Actually, further investigation has revealed that DirecWay (formerly DirecPC) is not only the most tolerant of behaviour like mine--- but the most honest about their policy.  
 
I talked to StarBand, and they don't HAVE any numbers.  They review it manually, and if they thing you're overdoing it, they'll let you know, and if you don't stop, they'll spank you with dialup speeds.  
In other words, they claim to be better-- but they can provide no hard and fast numbers to quantify the claim.
 
As far as being a bandwidth hog-- I was referring to quantity as well as throughput.  I've been known to pull down 20-30GB in a day over cable.  
 
Right now, I'm thinking I'm going to get the DirecWay "Small Office" package.  It's actually cheaper than their high-capacity "professional" service, the bandwidth is double, and their FAP gives you 500MB in four hours.    That's considerably less than Ideal, but it seems like the best option I'm going to get.
 
The thing that stinks is that the "Professional" service (intended for the home user) currently allows you to get the equipment pretty much free (though you pay a higher payment), but the "Small Office" package requires a larger dish that costs $1000.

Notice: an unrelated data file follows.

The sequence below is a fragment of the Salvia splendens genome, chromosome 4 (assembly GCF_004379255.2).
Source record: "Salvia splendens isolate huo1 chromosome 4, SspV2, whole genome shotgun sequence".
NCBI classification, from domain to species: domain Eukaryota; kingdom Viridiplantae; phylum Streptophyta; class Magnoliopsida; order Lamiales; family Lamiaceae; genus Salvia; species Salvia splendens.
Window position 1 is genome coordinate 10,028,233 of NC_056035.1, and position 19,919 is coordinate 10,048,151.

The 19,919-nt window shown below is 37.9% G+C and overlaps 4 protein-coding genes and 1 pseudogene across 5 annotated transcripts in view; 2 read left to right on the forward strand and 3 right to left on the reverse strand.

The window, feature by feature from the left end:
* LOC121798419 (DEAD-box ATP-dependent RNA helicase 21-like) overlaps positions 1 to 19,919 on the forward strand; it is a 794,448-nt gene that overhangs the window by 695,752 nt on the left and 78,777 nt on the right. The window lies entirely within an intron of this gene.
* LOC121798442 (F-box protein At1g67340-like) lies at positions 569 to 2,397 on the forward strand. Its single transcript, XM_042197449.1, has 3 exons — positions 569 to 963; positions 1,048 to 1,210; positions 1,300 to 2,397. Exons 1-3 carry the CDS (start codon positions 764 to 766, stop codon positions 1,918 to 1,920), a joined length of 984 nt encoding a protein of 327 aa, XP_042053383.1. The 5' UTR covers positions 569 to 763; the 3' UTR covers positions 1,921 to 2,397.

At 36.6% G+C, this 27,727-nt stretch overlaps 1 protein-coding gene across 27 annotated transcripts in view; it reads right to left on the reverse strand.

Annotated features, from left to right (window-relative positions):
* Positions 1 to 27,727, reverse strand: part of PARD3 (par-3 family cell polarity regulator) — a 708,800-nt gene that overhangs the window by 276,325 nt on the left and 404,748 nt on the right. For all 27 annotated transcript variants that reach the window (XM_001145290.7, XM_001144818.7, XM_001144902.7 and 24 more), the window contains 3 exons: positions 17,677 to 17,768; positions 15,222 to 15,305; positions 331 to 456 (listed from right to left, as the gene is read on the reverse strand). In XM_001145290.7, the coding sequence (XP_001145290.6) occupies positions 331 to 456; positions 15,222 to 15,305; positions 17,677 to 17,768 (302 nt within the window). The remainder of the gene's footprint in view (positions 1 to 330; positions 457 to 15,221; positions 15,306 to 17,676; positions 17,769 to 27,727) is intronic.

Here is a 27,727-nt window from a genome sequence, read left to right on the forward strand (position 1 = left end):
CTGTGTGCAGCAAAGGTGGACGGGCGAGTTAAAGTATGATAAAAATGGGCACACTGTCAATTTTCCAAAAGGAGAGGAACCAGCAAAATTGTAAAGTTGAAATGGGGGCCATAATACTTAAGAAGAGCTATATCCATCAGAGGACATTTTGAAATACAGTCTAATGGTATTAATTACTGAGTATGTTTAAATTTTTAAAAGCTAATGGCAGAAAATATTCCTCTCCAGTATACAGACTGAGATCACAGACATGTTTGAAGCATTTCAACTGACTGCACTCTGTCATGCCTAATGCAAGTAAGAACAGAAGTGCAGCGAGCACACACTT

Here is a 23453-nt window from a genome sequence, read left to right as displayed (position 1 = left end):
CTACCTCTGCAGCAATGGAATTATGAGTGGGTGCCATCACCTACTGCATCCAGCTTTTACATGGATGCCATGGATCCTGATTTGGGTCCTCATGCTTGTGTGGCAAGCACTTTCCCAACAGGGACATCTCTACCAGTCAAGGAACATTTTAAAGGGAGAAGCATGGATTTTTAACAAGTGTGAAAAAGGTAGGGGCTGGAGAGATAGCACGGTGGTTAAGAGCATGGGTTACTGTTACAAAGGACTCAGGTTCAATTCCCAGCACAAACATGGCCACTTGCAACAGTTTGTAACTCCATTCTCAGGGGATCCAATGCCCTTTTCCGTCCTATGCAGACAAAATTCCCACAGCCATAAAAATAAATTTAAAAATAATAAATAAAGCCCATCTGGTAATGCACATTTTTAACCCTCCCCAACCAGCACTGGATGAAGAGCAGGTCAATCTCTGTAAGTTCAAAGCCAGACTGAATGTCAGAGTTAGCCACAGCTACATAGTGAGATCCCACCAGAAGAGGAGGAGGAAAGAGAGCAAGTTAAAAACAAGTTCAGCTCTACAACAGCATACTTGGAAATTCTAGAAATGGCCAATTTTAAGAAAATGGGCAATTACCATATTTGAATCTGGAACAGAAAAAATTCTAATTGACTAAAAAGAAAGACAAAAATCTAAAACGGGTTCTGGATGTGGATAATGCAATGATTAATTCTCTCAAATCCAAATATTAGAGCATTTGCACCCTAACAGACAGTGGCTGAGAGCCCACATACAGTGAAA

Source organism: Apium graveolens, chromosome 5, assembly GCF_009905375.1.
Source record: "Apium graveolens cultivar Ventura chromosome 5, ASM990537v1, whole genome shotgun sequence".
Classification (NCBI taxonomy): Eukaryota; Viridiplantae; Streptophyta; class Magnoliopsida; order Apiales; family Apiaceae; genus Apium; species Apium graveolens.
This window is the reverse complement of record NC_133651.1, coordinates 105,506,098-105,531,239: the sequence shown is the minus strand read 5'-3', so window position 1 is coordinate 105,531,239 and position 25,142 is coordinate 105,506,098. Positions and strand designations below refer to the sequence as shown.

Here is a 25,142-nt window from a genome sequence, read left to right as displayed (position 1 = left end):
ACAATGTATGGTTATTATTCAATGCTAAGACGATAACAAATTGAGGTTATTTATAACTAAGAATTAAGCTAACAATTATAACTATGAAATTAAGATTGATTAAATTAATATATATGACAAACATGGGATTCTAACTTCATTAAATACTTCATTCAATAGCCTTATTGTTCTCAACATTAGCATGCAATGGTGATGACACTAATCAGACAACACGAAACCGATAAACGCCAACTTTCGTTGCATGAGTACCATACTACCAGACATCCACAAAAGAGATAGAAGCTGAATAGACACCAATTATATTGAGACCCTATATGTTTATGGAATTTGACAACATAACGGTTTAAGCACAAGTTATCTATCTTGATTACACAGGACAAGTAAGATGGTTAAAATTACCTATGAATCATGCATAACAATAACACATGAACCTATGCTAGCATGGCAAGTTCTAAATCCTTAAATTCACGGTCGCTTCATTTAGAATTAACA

I'm still pricing around-- that's quite an outlay, particularly since we're moving into our first house.  But I'm going to be a Geek in Green Acres, so I gotta have some pipe!


"History is made at night. Character is what you are in the dark." --J. Worfin

USN - Retired
Member




   


Posts: 188
 
Re:
« Reply #3 on: 26. Sep 2004 at 03:42 »

Only difference you'll see between the elliptical dish and the larger round one is faster uploads on the latter. I've never gotten more than 110 kbps with the smaller, and that was to a FTP server. Typically, I get more like 40-50 kbps on a good day. Sub-modem speeds on a bad day. Remember, this is shared bandwidth
 
Depending upon your location and assigned satellite/transponder with the larger dish, you can generally take MY numbers - and double them. Download speeds do not differ between the two.
 
//greg//

« Last Edit: 26. Sep 2004 at 11:13 by USN - Retired »

Cather
Member


Posts: 4
 
Re:
« Reply #4 on: 26. Sep 2004 at 06:05 »

Well, I personally could care less about the dish, but direcway doesn't offer a megabit connection on the smaller dish.


"History is made at night. Character is what you are in the dark." --J. Worfin

USN - Retired
Member




   

Posts: 188
 
Re:
« Reply #5 on: 26. Sep 2004 at 11:22 »

Well, I personally could care less about the dish, but Direcway doesn't offer a megabit connection on the smaller dish.  Nor does the Direcway Small Office specifies "up to" a megabit. Once again, what you're getting with the bigger dish and additional monthly charge - are "enhanced uploads" and a 500 megabyte FAP threshold with a 56 kbps refill rate. (Smaller dish gets 47 kbps refill rate). You'll find little or no difference in long term download speed averages.